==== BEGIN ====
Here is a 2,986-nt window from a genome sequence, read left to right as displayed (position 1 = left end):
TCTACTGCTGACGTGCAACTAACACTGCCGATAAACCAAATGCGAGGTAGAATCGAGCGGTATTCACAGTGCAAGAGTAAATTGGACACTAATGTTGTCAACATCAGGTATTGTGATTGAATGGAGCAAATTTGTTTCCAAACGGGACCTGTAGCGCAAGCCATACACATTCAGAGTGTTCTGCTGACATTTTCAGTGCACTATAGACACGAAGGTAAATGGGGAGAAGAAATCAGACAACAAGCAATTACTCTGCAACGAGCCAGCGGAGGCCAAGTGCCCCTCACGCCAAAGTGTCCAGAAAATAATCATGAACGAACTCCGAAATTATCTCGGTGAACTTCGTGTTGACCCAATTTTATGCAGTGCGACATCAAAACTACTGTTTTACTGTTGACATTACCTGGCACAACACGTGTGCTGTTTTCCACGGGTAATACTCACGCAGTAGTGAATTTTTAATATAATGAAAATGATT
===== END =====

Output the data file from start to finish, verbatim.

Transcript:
Here is a 2,986-nt window from a genome sequence, read left to right as displayed (position 1 = left end):
TCTACTGCTGACGTGCAACTAACACTGCCGATAAACCAAATGCGAGGTAGAATCGAGCGGTATTCACAGTGCAAGAGTAAATTGGACACTAATGTTGTCAACATCAGGTATTGTGATTGAATGGAGCAAATTTGTTTCCAAACGGGACCTGTAGCGCAAGCCATACACATTCAGAGTGTTCTGCTGACATTTTCAGTGCACTATAGACACGAAGGTAAATGGGGAGAAGAAATCAGACAACAAGCAATTACTCTGCAACGAGCCAGCGGAGGCCAAGTGCCCCTCACGCCAAAGTGTCCAGAAAATAATCATGAACGAACTCCGAAATTATCTCGGTGAACTTCGTGTTGACCCAATTTTATGCAGTGCGACATCAAAACTACTGTTTTACTGTTGACATTACCTGGCACAACACGTGTGCTGTTTTCCACGGGTAATACTCACGCAGTAGTGAATTTTTAATATAATGAAAATGATT